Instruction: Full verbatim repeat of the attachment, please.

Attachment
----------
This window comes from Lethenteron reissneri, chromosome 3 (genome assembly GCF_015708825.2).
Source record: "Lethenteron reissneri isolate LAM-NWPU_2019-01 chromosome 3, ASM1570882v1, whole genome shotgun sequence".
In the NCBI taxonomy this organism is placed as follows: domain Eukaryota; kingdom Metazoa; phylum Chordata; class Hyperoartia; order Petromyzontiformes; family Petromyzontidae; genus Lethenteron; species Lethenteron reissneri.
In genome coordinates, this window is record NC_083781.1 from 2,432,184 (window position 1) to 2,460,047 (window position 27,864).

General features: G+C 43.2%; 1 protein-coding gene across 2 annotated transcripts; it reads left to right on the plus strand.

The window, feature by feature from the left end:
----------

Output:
This window comes from Lethenteron reissneri, chromosome 3 (genome assembly GCF_015708825.2).
Source record: "Lethenteron reissneri isolate LAM-NWPU_2019-01 chromosome 3, ASM1570882v1, whole genome shotgun sequence".
In the NCBI taxonomy this organism is placed as follows: domain Eukaryota; kingdom Metazoa; phylum Chordata; class Hyperoartia; order Petromyzontiformes; family Petromyzontidae; genus Lethenteron; species Lethenteron reissneri.
In genome coordinates, this window is record NC_083781.1 from 2,432,184 (window position 1) to 2,460,047 (window position 27,864).

General features: G+C 43.2%; 1 protein-coding gene across 2 annotated transcripts; it reads left to right on the plus strand.

The window, feature by feature from the left end: